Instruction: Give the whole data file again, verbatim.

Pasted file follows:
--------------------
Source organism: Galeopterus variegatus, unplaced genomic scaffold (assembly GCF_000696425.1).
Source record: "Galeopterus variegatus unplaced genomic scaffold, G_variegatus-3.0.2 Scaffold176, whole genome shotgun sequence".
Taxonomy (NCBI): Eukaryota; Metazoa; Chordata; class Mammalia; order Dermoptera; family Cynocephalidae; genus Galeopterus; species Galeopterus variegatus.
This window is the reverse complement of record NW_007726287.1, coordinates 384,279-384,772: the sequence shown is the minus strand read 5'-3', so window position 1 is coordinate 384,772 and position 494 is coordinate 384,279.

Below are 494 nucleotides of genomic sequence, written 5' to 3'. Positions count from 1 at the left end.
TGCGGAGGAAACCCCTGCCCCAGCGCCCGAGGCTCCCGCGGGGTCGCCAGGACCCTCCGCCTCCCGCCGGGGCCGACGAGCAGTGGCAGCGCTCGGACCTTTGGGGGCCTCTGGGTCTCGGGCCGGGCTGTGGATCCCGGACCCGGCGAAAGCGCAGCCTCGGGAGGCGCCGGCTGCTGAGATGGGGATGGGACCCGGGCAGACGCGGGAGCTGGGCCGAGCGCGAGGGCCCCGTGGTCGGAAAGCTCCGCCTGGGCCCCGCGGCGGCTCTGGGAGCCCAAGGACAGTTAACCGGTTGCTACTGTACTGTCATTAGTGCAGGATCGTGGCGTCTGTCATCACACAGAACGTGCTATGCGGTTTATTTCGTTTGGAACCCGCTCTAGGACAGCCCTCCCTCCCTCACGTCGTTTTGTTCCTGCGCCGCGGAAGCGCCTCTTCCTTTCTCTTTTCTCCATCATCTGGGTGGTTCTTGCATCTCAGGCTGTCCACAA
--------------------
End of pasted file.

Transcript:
Source organism: Galeopterus variegatus, unplaced genomic scaffold (assembly GCF_000696425.1).
Source record: "Galeopterus variegatus unplaced genomic scaffold, G_variegatus-3.0.2 Scaffold176, whole genome shotgun sequence".
Taxonomy (NCBI): Eukaryota; Metazoa; Chordata; class Mammalia; order Dermoptera; family Cynocephalidae; genus Galeopterus; species Galeopterus variegatus.
This window is the reverse complement of record NW_007726287.1, coordinates 384,279-384,772: the sequence shown is the minus strand read 5'-3', so window position 1 is coordinate 384,772 and position 494 is coordinate 384,279.

Below are 494 nucleotides of genomic sequence, written 5' to 3'. Positions count from 1 at the left end.
TGCGGAGGAAACCCCTGCCCCAGCGCCCGAGGCTCCCGCGGGGTCGCCAGGACCCTCCGCCTCCCGCCGGGGCCGACGAGCAGTGGCAGCGCTCGGACCTTTGGGGGCCTCTGGGTCTCGGGCCGGGCTGTGGATCCCGGACCCGGCGAAAGCGCAGCCTCGGGAGGCGCCGGCTGCTGAGATGGGGATGGGACCCGGGCAGACGCGGGAGCTGGGCCGAGCGCGAGGGCCCCGTGGTCGGAAAGCTCCGCCTGGGCCCCGCGGCGGCTCTGGGAGCCCAAGGACAGTTAACCGGTTGCTACTGTACTGTCATTAGTGCAGGATCGTGGCGTCTGTCATCACACAGAACGTGCTATGCGGTTTATTTCGTTTGGAACCCGCTCTAGGACAGCCCTCCCTCCCTCACGTCGTTTTGTTCCTGCGCCGCGGAAGCGCCTCTTCCTTTCTCTTTTCTCCATCATCTGGGTGGTTCTTGCATCTCAGGCTGTCCACAA